Explanatory Notes

Greater London Authority Act 1999

1999 CHAPTER 29

11th November 1999

Commentary on Sections

Part Ii: General Functions and Procedure

Sections 30 to 34: The general and subsidiary powers of the Authority

90.Section 30 of the Act provides for the Authority to have power to do anything which will further any one or more of its principal purposes. The Act defines the GLA's principal purposes as being - to promote economic development and wealth creation in Greater London; to promote social development in Greater London; and to promote the improvement of the environment in Greater London (see sections 30(2) and 424 for interpretation).

91.In determining whether or not to exercise its power to further one or more of its principal purposes the Authority is required to consider the effect this may have on the remaining purpose or purposes – in so far as that is practicable – and, over a period of time, to secure a reasonable balance between furthering each of its principal purposes. It must consider the effects the proposed exercise of the power would have on the health of people in London, and the achievement of sustainable development in the United Kingdom. If it decides to exercise its powers it must do so in a way which is best calculated to promote improvements to the health of people in Greater London and which will contribute to the achievement of sustainable development.

92.The Authority will have to have regard to any guidance issued by the Secretary of State under section 30(7) concerning the application of the Authority's general purpose.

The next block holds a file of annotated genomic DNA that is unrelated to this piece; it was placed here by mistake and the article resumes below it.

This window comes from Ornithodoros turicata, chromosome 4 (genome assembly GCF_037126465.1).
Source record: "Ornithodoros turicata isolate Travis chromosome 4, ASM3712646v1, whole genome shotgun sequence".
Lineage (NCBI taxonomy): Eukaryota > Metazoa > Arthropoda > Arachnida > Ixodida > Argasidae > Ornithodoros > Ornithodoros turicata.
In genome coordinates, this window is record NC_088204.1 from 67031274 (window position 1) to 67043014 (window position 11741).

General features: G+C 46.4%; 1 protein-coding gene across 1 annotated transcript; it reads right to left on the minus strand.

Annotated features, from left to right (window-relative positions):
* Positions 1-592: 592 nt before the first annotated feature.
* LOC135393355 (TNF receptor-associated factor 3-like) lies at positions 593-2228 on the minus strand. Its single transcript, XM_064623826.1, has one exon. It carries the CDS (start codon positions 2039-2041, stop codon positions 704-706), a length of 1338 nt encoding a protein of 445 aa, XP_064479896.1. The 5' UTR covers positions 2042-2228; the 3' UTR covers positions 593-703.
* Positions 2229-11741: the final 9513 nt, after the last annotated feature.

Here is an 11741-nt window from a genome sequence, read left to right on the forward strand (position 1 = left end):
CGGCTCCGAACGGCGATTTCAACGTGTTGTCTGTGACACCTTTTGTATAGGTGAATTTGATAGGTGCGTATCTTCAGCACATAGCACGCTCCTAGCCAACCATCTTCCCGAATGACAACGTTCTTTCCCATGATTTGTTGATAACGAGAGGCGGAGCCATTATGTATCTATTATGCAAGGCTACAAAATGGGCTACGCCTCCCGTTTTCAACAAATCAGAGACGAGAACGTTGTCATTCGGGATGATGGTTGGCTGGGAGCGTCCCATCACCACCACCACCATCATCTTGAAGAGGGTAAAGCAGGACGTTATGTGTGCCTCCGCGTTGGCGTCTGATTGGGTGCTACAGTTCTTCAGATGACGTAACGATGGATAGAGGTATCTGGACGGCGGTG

93.Section 31 sets out certain limitations on the exercise of the Authority’s general power. The Authority will not be able to do anything using this power which would duplicate the statutory functions of TfL, the MPA or the LFEPA, and must seek to secure that it does not duplicate the activities of the London Development Agency. It will also be unable to duplicate the statutory functions of local authorities or of other public bodies, in particular the London borough councils and the London Health Authorities. Subsection (3) specifies the services in respect of which the GLA cannot incur expenditure - including housing, education, social services or health services - where these services may be provided by a London borough, the Common Council or any other public body. Subsection (7) gives the Secretary of State a power to add to the list things which the Authority is prevented from doing in this way. Subsection (8) contains a reserve power to impose limits on the expenditure that can be incurred using the general power, and subsection (9) gives the Secretary of State powers to remove or restrict any such prohibitions imposed by this section.